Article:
I want to give my project a simple web GUI to change config options. I know I could get a shield and write some horrible HTML in C but I'm wondering if there is a better way. Is there another IC I could get to help with this? What's the recommended solution for an embedded web server?

5 Answers 5


I'm currently using the ESP8266 modules. They are available for little money on eBay and the like and they provide a pretty nice Wifi-Module. You can even (and I would recommend that) be programmed by the Arduino IDE using some clever core that a few people built here: https://github.com/esp8266/Arduino

Using that you got a Wifi-Server built into the delivered Libraries that can provide basic functions. It can also output files from an SD card if available, there is an example for that.

Aside from that the module has a lot of Flash and you might not even need the Arduino if you don't need a lot of I/O, if you need a lot of I/O then you might want to communicate across a serial link. You will need to make sure to lower the voltage for the ESP, either use a 3.3V Arduino or build a level converter between the Arduino and the ESP, like this: http://www.hobbytronics.co.uk/mosfet-voltage-level-converter

It's not as easy as using a Wifi-Shield but it's very cheap to use.


The Arduino in combination with a wifi/ethernet module will not give you a lot of options to work with. There are currently no libraries that will give you features like including stylesheets, AJAX or websockets. If your project allows it, due to the number of I/O pins you need etc: replace your Arduino with a ESP8266

If you want to produce something fancy: go with the ESP8266. Getting everything setup and working will be a bit harder than with the Arduino, but it will be worth the effort. You can program it in Lua, but that will only give you access to some basic functions. Just write your program in C like you did on the Arduino. There is a thing called Sming framework which allows you to import Arduino libraries with only changing in few lines of code. The Sming framework also includes a HTTPserver with AJAX, websocket, POST/GET, pre-processing, and style/js-file inclusion features.

The web framework is easier than it is in most webframeworks for the pc! The hard part is installing the toolchain and uploading your first bit of code, but once you've got that done it will be easy to figure out the rest. The Sming framework also contains examples for everything you think of.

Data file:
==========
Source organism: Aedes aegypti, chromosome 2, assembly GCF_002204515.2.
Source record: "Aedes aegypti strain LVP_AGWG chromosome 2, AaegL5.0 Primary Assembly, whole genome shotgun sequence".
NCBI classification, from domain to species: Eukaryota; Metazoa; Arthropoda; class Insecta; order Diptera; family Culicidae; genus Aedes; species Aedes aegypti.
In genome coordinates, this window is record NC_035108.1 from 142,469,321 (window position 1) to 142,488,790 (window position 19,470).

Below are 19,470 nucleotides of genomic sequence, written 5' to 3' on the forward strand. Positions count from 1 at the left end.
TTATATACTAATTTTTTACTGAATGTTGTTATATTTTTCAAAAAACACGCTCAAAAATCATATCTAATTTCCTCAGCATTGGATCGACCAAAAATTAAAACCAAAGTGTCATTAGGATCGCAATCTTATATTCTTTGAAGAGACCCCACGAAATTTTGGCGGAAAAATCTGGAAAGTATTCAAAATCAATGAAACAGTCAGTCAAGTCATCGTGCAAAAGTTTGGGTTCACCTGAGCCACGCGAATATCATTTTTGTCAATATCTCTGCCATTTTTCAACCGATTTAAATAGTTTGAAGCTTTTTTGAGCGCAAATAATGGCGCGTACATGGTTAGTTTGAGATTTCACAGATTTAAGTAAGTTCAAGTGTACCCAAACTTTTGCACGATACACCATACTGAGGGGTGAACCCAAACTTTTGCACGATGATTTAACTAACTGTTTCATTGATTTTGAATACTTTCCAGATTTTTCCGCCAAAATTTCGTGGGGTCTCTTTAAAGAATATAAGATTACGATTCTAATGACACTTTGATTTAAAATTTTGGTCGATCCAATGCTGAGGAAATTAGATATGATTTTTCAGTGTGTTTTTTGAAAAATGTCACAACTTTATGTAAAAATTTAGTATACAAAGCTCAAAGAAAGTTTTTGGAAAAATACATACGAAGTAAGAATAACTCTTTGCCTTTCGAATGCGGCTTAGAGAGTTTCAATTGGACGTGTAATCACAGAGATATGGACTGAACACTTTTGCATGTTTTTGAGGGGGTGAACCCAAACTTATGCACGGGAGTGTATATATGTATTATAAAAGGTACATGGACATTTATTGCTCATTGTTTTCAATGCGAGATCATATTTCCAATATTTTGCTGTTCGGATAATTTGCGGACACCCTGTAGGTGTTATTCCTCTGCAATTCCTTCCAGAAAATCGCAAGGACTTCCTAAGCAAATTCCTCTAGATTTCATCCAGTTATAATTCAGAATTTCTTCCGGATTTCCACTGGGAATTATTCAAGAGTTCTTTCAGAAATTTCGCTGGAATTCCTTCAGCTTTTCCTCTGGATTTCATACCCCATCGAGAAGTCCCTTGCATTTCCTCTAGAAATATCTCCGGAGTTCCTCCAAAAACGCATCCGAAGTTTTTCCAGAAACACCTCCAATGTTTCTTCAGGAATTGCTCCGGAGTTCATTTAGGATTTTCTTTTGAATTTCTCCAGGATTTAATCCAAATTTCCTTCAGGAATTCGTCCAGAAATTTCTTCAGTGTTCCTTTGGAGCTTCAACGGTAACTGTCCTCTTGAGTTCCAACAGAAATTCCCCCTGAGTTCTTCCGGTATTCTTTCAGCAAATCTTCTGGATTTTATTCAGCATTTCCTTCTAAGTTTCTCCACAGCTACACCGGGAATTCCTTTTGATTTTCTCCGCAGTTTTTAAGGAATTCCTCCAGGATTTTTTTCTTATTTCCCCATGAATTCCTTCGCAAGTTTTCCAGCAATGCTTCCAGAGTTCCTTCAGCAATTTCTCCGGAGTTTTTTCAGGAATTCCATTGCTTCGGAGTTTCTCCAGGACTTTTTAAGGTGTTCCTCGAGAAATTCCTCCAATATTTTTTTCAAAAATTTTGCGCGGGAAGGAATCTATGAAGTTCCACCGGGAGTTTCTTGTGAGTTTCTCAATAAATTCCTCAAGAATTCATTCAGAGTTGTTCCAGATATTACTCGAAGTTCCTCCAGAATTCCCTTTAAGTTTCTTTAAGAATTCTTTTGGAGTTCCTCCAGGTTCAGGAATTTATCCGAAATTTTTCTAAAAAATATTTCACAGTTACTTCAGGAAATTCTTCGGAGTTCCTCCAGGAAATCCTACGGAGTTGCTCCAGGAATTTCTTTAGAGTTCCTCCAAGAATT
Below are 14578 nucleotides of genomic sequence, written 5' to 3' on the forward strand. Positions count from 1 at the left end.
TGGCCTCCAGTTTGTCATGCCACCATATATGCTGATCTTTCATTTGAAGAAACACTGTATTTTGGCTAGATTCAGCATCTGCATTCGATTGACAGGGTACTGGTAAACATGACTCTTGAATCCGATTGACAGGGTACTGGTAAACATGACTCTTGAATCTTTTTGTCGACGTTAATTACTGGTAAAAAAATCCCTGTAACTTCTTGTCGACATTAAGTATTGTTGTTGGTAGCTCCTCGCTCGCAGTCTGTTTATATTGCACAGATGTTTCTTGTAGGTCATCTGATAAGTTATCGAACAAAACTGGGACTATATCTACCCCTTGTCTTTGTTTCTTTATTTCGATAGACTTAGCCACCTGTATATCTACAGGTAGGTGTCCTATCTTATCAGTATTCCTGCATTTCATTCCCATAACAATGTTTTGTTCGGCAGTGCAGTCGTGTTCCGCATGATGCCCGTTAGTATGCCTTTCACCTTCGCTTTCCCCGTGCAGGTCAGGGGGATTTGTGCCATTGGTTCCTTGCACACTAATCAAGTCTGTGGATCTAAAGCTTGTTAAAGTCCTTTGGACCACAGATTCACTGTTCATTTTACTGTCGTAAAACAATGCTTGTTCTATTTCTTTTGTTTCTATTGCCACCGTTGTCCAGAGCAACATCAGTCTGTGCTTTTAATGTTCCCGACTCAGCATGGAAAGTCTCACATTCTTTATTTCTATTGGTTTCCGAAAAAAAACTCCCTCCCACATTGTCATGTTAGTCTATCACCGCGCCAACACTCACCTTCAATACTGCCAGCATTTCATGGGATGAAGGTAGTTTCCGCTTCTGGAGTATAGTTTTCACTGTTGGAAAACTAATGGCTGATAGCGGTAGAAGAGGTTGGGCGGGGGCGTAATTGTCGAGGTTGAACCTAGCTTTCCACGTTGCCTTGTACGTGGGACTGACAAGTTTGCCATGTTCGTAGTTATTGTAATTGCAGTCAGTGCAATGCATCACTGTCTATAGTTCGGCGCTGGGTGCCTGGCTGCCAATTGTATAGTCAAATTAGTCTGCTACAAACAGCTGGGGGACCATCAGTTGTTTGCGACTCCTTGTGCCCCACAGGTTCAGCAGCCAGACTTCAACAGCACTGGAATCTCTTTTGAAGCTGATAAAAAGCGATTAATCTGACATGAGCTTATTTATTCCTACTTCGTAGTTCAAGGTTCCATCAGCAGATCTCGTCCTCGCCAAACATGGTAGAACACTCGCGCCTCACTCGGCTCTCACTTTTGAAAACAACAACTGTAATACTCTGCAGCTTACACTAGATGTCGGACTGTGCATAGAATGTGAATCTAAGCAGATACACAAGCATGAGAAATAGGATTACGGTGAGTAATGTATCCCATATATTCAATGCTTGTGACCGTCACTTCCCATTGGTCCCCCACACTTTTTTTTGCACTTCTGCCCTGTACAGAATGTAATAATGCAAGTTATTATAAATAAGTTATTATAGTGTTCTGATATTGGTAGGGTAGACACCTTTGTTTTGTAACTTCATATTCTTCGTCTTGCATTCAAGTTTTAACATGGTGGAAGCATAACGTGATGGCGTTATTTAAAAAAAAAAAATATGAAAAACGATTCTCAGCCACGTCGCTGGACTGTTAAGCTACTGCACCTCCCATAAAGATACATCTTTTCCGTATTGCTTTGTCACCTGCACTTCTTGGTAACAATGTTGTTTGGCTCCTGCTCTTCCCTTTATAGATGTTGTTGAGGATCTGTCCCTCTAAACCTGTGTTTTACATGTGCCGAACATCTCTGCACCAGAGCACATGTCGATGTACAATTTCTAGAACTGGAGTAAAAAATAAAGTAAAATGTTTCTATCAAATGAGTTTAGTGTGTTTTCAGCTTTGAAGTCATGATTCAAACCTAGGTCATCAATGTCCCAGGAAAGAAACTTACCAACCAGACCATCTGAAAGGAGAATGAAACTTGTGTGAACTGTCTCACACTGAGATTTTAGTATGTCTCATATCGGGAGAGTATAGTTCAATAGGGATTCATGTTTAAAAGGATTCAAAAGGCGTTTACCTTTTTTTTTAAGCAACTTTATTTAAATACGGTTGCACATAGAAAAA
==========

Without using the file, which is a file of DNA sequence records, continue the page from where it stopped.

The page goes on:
If you are planning on buying an ESP8266 I recommend you get a few. The basic ESP-01 cost around $2,40 on ebay, but get a fancier one too with a few extra IO pins. I have also got a development version which can be programmed with a USB cable. It is really usefull for developing your program since you don't have to connect a USB-serial device every time just plug a USB cable. When I think my program is done, I upload it to a more basic and replaceable version of the ESP8266 and fix it in my project.

So a summary: It will be harder to figure everything out, but once you've got everything done it will be worth the effort! Here are a few links:

This will show you the power of a ESP8266: ESP8266 oscilloscope with websockets video

The Sming framework: Sming framework github repo


You can buy an ethernet shield of any kind, ENC28J60, wifi module etc etc, and NOT do the html on the chip, just set it up as a server (usually specific the the shield/module you use).

Then you can actually create a local html file on your computer, or even use any webserver on your network or even online. As long as you send the commands to the local address of your arduino.

So if your Arduino ethernet module has the IP-address: then the following form will send a command to the arduino that you can handle in the arduino code:

<form action="">
<input type="submit" value="click to send command">

So if you create a simple web form to send a command to the arduino you can put this page anywhere, as long as the action is pointing at your arduino IP-address. If you want to go into the whole jquery standard it might be a bit different, unsure how asyncronious submits are handled.

I want to point out that IF you put your simple html page online you dont need to and SHOULDNT open anything in your firewall or router. The code will work as long as the device you are accessing the page from is on the same network as your arduino.


I personally find that one of the simplest solutions to a web server is one of the two following options.

  1. Buy a serial cable, and transmit data using the Serial port on your Arduino. You can transmit data to a PC, and use PHP to read the serial port and display the data you would like.

  2. Buy a Raspberry Pi. You will be doing the same as step 1, however you don't need a serial cable to use serial between Pi and Arduino. However you might need a 3.3V / 5V converter, which depends if the arduino serial port outputs data at 3.3V or 5V.



I would recommend getting a simple Wi-Fi and/or Ethernet module.

Then simply set up routes to receive and send data to Arduino (assuming arduino_ip to be your Arduino's IP), and GET and POST being HTTP verbs:

Receive data from Arduino:

GET http://arduino_ip/data

Send data to Arduino:

POST http://arduino_ip/data

Now use any Web development Framework/Language (PHP, Node.js, Python) to receive and send data.


The above method will allow the arduino and server to communicate if they're on the same network. However, if you can constrain the server to be connected by USB to Arduino, you can use Node.js, Python (even PHP) to directly communicate to Arduino.


Add a Raspberry Pi, have it connected to Arduino by USB (Arduino's Serial), and the use Raspberry's Ethernet to bring in networking (Raspberry Pi can host a server itself)

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